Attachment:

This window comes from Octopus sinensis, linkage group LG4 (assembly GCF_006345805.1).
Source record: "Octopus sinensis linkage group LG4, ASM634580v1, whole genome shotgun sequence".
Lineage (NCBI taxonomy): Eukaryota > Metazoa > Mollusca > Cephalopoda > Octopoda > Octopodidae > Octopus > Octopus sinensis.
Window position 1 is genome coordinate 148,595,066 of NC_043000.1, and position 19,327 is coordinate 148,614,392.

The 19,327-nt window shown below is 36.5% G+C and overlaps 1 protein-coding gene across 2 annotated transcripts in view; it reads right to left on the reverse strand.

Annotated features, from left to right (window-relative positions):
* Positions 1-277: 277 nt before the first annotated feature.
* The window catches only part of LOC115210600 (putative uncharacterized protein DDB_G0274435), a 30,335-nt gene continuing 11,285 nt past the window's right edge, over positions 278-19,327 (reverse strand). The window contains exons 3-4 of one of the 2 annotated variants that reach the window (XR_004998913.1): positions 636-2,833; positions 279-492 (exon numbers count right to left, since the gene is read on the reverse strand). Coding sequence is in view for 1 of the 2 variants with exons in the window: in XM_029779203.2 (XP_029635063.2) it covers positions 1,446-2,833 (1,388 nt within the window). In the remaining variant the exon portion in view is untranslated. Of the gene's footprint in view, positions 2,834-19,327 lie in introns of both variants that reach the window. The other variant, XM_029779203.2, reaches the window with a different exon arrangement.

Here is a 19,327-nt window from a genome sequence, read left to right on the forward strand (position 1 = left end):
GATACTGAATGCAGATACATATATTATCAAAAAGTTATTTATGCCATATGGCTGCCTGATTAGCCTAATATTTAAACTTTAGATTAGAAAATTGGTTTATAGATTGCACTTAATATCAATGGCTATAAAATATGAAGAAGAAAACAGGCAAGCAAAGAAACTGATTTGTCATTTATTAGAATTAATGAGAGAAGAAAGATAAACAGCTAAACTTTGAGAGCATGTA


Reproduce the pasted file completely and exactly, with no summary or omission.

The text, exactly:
This window comes from Octopus sinensis, linkage group LG4 (assembly GCF_006345805.1).
Source record: "Octopus sinensis linkage group LG4, ASM634580v1, whole genome shotgun sequence".
Lineage (NCBI taxonomy): Eukaryota > Metazoa > Mollusca > Cephalopoda > Octopoda > Octopodidae > Octopus > Octopus sinensis.
Window position 1 is genome coordinate 148,595,066 of NC_043000.1, and position 19,327 is coordinate 148,614,392.

The 19,327-nt window shown below is 36.5% G+C and overlaps 1 protein-coding gene across 2 annotated transcripts in view; it reads right to left on the reverse strand.

Annotated features, from left to right (window-relative positions):
* Positions 1-277: 277 nt before the first annotated feature.
* The window catches only part of LOC115210600 (putative uncharacterized protein DDB_G0274435), a 30,335-nt gene continuing 11,285 nt past the window's right edge, over positions 278-19,327 (reverse strand). The window contains exons 3-4 of one of the 2 annotated variants that reach the window (XR_004998913.1): positions 636-2,833; positions 279-492 (exon numbers count right to left, since the gene is read on the reverse strand). Coding sequence is in view for 1 of the 2 variants with exons in the window: in XM_029779203.2 (XP_029635063.2) it covers positions 1,446-2,833 (1,388 nt within the window). In the remaining variant the exon portion in view is untranslated. Of the gene's footprint in view, positions 2,834-19,327 lie in introns of both variants that reach the window. The other variant, XM_029779203.2, reaches the window with a different exon arrangement.

Here is a 19,327-nt window from a genome sequence, read left to right on the forward strand (position 1 = left end):
GATACTGAATGCAGATACATATATTATCAAAAAGTTATTTATGCCATATGGCTGCCTGATTAGCCTAATATTTAAACTTTAGATTAGAAAATTGGTTTATAGATTGCACTTAATATCAATGGCTATAAAATATGAAGAAGAAAACAGGCAAGCAAAGAAACTGATTTGTCATTTATTAGAATTAATGAGAGAAGAAAGATAAACAGCTAAACTTTGAGAGCATGTA